Competencies

The development impact of quality education and learning effectiveness is actualized through the application of competencies that have been defined as essential for supporting development in specific contexts.

Development contexts are rapidly and sometimes unpredictably changing. Quality education systems not only have to effectively support the acquisition of development responsive learner competencies but also have to ensure the sustained responsiveness of those competencies. Quality education systems have to enable learners to continuously adapt their competencies while continuously acquiring and even developing new ones2. These competencies are diverse in scope ranging from core skills, content knowledge, cognitive skills, soft skills, to occupational skills and enable us to "meet a complex demand or carry out a complex activity or task successfully or effectively in a certain context"3. Their typologies and approaches are as diverse as entities –countries, organizations and individuals– that define them (See: Categorisation of competencies). Competencies are acquired through learning cycles and throughout one’s life.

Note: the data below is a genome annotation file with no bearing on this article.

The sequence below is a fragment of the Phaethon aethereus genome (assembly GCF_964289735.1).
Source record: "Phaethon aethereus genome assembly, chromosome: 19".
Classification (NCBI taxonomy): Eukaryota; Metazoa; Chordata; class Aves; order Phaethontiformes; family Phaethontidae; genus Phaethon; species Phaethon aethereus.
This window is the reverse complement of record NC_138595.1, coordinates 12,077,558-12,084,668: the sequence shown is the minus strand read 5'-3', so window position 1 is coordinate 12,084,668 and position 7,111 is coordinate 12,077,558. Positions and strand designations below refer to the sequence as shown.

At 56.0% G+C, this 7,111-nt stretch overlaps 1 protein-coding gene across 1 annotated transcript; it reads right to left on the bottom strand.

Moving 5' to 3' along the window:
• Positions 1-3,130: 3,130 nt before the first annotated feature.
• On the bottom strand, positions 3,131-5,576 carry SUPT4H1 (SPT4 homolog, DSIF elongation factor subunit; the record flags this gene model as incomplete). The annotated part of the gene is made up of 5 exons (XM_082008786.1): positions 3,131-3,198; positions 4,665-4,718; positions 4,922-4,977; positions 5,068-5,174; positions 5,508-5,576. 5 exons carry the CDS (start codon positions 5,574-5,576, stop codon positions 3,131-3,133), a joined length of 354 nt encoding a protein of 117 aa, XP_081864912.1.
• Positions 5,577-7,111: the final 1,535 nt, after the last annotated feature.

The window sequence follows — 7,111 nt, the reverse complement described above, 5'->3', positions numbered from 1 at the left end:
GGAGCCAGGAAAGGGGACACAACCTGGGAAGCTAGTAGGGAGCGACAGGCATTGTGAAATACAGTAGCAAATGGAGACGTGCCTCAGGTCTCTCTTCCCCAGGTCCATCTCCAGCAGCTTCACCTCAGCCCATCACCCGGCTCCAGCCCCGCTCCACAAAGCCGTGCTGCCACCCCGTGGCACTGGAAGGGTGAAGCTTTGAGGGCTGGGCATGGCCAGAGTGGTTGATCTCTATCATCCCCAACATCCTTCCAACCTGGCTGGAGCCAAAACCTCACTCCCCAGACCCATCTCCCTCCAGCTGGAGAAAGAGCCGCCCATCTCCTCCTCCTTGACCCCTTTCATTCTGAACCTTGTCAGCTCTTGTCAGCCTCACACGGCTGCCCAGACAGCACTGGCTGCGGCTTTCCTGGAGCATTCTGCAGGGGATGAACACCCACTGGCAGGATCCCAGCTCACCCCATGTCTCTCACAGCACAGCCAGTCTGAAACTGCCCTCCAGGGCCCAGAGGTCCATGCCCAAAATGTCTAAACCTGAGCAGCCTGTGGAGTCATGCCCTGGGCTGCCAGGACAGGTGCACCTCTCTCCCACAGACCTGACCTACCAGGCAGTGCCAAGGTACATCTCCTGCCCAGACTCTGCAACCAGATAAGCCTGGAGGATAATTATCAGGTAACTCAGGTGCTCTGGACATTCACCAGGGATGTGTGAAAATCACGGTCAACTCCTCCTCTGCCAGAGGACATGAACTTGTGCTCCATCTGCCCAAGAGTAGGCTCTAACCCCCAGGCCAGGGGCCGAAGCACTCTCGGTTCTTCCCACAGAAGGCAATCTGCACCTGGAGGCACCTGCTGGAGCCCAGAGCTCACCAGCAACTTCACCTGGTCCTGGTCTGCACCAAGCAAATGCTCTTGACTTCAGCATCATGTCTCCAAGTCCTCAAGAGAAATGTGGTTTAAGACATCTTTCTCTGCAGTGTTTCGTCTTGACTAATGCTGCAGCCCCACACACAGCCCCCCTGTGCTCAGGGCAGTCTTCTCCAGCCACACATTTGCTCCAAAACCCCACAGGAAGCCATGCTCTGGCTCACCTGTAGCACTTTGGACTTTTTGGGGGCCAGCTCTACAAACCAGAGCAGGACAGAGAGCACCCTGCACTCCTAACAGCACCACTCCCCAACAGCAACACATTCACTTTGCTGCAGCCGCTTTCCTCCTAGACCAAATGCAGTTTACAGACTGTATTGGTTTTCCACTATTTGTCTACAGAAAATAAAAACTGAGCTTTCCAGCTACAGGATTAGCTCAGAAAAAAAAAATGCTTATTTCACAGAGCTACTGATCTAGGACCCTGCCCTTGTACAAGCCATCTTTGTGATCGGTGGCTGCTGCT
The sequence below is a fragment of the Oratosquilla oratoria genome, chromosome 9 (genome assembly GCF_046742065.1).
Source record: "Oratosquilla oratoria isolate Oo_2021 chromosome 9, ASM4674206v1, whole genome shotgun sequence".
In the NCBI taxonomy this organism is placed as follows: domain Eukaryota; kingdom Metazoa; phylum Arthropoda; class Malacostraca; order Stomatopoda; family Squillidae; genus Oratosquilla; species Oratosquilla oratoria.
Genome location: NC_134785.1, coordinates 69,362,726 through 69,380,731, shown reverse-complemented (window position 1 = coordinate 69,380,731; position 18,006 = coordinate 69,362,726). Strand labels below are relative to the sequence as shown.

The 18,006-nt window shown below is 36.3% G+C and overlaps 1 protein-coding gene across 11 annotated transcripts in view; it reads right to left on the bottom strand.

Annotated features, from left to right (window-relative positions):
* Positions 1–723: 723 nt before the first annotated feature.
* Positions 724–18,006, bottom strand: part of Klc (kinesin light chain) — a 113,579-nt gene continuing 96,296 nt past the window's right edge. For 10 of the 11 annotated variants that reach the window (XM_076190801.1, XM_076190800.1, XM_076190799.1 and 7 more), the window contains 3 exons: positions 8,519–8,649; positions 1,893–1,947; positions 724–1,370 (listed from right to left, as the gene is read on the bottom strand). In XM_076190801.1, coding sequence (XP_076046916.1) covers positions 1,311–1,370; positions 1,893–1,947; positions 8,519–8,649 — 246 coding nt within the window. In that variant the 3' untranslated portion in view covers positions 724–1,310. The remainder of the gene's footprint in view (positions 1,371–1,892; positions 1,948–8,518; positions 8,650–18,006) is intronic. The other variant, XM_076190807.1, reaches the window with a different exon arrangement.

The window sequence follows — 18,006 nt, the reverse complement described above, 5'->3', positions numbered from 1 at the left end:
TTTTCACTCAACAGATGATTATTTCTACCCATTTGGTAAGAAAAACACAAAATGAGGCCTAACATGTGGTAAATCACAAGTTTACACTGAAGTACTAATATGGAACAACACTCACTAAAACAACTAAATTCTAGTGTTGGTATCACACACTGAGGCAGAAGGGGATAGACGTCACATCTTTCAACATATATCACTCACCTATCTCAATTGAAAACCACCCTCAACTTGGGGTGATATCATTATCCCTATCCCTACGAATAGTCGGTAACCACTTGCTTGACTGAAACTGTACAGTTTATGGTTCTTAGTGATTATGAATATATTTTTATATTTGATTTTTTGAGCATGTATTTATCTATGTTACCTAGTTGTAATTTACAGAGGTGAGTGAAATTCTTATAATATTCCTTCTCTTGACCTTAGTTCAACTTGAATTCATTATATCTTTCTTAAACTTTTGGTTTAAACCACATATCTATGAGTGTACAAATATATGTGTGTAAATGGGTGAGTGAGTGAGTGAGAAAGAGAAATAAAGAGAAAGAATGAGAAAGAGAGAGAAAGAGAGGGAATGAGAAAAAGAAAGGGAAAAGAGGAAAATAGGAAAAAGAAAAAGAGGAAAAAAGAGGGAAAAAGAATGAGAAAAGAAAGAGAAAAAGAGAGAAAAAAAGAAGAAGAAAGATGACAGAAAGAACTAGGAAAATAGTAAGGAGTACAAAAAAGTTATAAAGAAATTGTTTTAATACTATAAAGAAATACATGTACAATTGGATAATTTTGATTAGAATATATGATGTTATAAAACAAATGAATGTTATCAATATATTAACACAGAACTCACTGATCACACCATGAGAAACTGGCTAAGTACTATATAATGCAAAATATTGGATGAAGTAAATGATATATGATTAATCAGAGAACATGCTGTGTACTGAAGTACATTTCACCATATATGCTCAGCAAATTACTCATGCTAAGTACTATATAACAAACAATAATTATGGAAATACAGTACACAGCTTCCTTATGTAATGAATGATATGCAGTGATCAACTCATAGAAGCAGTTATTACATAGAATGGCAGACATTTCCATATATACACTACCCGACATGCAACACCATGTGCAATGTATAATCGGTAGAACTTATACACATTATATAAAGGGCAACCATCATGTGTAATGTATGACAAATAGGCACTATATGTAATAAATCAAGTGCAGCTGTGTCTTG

They are acquired through formal, non-formal and informal education and settings. When developed among disadvantaged groups early in their lifecycle, competencies can play a critical role in fostering conditions for an inclusive and sustainable development and in reducing socio-economic inequalities. The range of competencies address diverse development needs including the creation of democratic, just, peaceful and sustainable societies with social cohesion and cultural diversity, the development learners’ capabilities fully and throughout life to enable them: to live the kinds of life they prefer; to be responsible citizens; to adapt to swift and complex changes in society and the world of work; and to critically analyze and transform society.

Learning outcomes are essentially evidence of having acquired competencies. They attest to the effectiveness of education systems at delivering quality education and effective learning. This Analytical Tool considers desired learning outcomes with a particular focus on the notion of competency . It aims to assist Member States in undertaking a thorough diagnosis of competencies that learners should acquire in order to effectively support their defined development agendas.